For the second time this year, a television program was forced off the air in Thailand due to the perceived politically controversial content. However, this episode is much more than just a cancelled show – it was a test on how much it was possible to have a debate on the most sensitive and serious issue in Thailand, writes Saksith Saiyasombut
In general, programming of the Thai Public Broadcast Service (ThaiPBS) is considered to be of decent quality, aimed at an informed audience or those that want to be informed. This, is a unique approach among the roughly half dozen free-TV channels, whose TV listings are mostly dominated by the infamous lakorn soap operas and variety shows. However, it is also said that this great programing is watched by hardly anyone for the exact same reasons.
The channel has seen many transformations in its young, turbulent history – from an independent, hard-hitting bedrock of Thai TV journalism to the slow neutering under Thaksin Shinawatra’s ShinCorp to the eventual takeover the military junta in 2006. The most recent chapter is going to leave another mark on the channel’s track record, albeit not a very positive one.
Over the past week, the ThaiPBS interview and discussion show “Tob Jote Prathet Thai” (“ตอบโจทย์ประเทศไทย”) or roughly translated to “Answering Thailand’s Issues“, had a week-long special series discussing and debating the role of the constitutional monarchy in Thailand. This is a very hot topic considering the current political climate where the long-held notion that the King and the royal institution are above politics is being challenged and defended with equal passion.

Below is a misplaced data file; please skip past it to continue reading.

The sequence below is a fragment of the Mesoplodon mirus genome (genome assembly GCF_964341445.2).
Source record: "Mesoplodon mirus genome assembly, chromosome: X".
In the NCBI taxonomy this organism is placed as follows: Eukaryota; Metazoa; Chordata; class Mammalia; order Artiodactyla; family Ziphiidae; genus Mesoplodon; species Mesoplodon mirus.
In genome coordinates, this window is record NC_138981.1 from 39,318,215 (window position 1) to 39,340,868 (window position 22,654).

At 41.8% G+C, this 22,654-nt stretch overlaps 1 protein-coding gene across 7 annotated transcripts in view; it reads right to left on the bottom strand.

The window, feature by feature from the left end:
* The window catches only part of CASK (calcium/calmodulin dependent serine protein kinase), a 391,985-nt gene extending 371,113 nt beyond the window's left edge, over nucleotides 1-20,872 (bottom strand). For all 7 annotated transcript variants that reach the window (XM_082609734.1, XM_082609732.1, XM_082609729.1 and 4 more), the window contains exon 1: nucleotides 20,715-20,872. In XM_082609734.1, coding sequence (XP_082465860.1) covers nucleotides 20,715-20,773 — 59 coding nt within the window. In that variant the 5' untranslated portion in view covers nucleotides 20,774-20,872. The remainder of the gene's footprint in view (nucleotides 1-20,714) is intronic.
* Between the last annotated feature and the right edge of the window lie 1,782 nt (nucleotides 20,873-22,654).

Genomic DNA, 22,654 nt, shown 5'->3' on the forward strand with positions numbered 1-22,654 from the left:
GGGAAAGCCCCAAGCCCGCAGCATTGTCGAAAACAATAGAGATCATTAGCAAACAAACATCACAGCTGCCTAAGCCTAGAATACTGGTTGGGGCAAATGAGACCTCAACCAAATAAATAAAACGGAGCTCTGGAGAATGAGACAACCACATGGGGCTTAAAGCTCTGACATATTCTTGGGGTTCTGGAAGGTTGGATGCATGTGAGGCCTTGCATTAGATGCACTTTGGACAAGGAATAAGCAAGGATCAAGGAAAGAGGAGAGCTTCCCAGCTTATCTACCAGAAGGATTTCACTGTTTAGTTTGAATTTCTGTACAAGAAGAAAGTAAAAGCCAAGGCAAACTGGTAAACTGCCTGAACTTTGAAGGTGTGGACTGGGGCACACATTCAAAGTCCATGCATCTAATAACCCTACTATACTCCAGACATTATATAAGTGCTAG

On the first three days of this series, host Pinyo Traisuriyathamma interviewed former foreign minister Surakiart Sathirathai, Thammasat historian and academic Somsak Jeamteerasakul, and self-proclaimed “ultra-royalist” and former palace police chief Pol Gen Vasit Dejkunjorn, while the last two episodes had Somsak and veteran social activist and monarchy critic Sulak Sivaraksa mostly debating Thailand’s still existing draconian lèse majesté law (a summary can be read here).
It turned out that the program attracted attention for the right reasons, as the Bangkok Post‘s Kong Rithdee notes:
Clearly the programme is pushing the envelope. And envelope-pushing is what we need when the same old blabbering inside our old, cobwebbed envelope isn’t taking us anywhere. The highlights of the five-night series were on Thursday and Friday, when Mr Sulak and Mr Somsak sat next to each other debating, eyeing up and staring down, hands moving in a complex telegraphy of their thought. (…) What’s most important, however, is the fact that they said many things we never thought we’d hear on television. (…) the mentions of the monarchy were as frank, or as evasive, as the law allows. Of course they both wish the law would allow more, that’s the gist of it all.
(…) We as the citizens, and we as journalists, who can now take comfort in the fact that some of the “sensitive” issues often talked about in murmurs, with hand covering mouth, or online, or totally underground, have made their way to national TV, in HD to boot. Television is known for accommodating emotion (think drama series) but in the right setting, it also encourages reason as a condition of being persuasive. It’s official: this five-day talk has raised the bar on possible discussion about the monarchy.